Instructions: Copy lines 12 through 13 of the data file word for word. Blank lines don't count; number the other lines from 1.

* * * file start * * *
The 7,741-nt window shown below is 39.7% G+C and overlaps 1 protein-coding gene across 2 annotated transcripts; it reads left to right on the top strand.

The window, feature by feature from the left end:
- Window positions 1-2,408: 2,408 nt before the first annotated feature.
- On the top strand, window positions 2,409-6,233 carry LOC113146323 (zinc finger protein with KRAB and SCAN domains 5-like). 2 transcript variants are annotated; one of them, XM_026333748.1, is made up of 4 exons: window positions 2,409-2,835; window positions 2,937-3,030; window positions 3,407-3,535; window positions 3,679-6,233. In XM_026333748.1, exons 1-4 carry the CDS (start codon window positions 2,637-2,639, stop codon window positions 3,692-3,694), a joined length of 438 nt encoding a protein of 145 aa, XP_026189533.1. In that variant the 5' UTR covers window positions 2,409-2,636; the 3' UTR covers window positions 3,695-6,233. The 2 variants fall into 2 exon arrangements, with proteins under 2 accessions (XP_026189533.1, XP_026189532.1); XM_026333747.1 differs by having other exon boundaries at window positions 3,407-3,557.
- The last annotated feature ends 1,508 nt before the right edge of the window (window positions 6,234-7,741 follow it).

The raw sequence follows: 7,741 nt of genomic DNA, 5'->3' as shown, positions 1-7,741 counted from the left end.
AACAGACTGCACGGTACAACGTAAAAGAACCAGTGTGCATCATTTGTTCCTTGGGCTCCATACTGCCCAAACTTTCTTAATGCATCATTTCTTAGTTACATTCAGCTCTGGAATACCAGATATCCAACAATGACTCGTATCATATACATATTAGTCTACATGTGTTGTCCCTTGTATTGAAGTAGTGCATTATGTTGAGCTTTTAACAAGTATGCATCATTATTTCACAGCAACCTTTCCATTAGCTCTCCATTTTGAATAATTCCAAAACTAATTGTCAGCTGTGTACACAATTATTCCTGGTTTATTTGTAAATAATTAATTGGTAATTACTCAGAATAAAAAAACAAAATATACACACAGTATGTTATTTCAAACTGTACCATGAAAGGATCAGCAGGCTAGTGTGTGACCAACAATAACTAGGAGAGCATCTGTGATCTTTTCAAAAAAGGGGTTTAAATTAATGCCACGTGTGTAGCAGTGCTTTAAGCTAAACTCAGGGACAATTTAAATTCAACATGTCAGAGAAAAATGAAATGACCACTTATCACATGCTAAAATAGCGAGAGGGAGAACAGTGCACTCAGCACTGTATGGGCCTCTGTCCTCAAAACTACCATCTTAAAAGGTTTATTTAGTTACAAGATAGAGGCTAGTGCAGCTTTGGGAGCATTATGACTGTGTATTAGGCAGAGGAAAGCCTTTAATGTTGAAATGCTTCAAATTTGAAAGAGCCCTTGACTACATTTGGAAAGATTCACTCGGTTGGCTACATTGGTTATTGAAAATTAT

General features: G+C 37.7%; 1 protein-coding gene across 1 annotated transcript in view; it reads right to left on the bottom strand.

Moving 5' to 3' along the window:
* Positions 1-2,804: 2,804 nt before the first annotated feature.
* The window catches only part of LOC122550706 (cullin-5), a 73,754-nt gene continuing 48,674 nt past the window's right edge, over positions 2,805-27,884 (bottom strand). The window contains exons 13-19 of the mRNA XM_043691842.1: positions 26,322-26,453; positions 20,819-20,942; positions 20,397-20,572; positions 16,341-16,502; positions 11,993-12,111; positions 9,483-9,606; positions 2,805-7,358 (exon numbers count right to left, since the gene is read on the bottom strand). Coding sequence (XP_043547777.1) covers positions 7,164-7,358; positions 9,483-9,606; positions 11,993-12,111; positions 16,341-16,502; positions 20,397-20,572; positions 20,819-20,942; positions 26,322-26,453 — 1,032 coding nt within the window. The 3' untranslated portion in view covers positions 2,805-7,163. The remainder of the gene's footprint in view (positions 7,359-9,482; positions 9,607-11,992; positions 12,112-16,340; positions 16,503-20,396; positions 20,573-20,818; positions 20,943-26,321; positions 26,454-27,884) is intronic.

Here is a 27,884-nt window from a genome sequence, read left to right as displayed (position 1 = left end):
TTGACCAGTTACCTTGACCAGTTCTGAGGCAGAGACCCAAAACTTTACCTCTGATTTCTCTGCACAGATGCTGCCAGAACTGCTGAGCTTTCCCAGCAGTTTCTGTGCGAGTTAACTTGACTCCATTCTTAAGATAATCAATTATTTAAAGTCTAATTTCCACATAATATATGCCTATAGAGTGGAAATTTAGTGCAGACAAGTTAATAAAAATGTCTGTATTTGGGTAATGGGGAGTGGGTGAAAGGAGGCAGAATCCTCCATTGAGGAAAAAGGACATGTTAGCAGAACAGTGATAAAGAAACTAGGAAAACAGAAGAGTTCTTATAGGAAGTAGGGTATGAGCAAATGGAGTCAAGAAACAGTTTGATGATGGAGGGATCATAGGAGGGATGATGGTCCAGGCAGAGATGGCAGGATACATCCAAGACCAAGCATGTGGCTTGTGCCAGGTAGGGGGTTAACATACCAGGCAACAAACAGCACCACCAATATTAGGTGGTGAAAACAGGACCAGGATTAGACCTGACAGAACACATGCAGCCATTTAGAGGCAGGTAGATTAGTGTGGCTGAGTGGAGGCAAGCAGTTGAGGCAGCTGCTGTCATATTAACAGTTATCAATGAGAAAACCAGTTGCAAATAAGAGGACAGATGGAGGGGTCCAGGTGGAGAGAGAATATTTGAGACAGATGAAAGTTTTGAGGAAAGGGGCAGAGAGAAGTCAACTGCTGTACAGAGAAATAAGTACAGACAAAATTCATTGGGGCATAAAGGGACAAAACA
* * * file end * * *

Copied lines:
Here is a 27,884-nt window from a genome sequence, read left to right as displayed (position 1 = left end):
TTGACCAGTTACCTTGACCAGTTCTGAGGCAGAGACCCAAAACTTTACCTCTGATTTCTCTGCACAGATGCTGCCAGAACTGCTGAGCTTTCCCAGCAGTTTCTGTGCGAGTTAACTTGACTCCATTCTTAAGATAATCAATTATTTAAAGTCTAATTTCCACATAATATATGCCTATAGAGTGGAAATTTAGTGCAGACAAGTTAATAAAAATGTCTGTATTTGGGTAATGGGGAGTGGGTGAAAGGAGGCAGAATCCTCCATTGAGGAAAAAGGACATGTTAGCAGAACAGTGATAAAGAAACTAGGAAAACAGAAGAGTTCTTATAGGAAGTAGGGTATGAGCAAATGGAGTCAAGAAACAGTTTGATGATGGAGGGATCATAGGAGGGATGATGGTCCAGGCAGAGATGGCAGGATACATCCAAGACCAAGCATGTGGCTTGTGCCAGGTAGGGGGTTAACATACCAGGCAACAAACAGCACCACCAATATTAGGTGGTGAAAACAGGACCAGGATTAGACCTGACAGAACACATGCAGCCATTTAGAGGCAGGTAGATTAGTGTGGCTGAGTGGAGGCAAGCAGTTGAGGCAGCTGCTGTCATATTAACAGTTATCAATGAGAAAACCAGTTGCAAATAAGAGGACAGATGGAGGGGTCCAGGTGGAGAGAGAATATTTGAGACAGATGAAAGTTTTGAGGAAAGGGGCAGAGAGAAGTCAACTGCTGTACAGAGAAATAAGTACAGACAAAATTCATTGGGGCATAAAGGGACAAAACA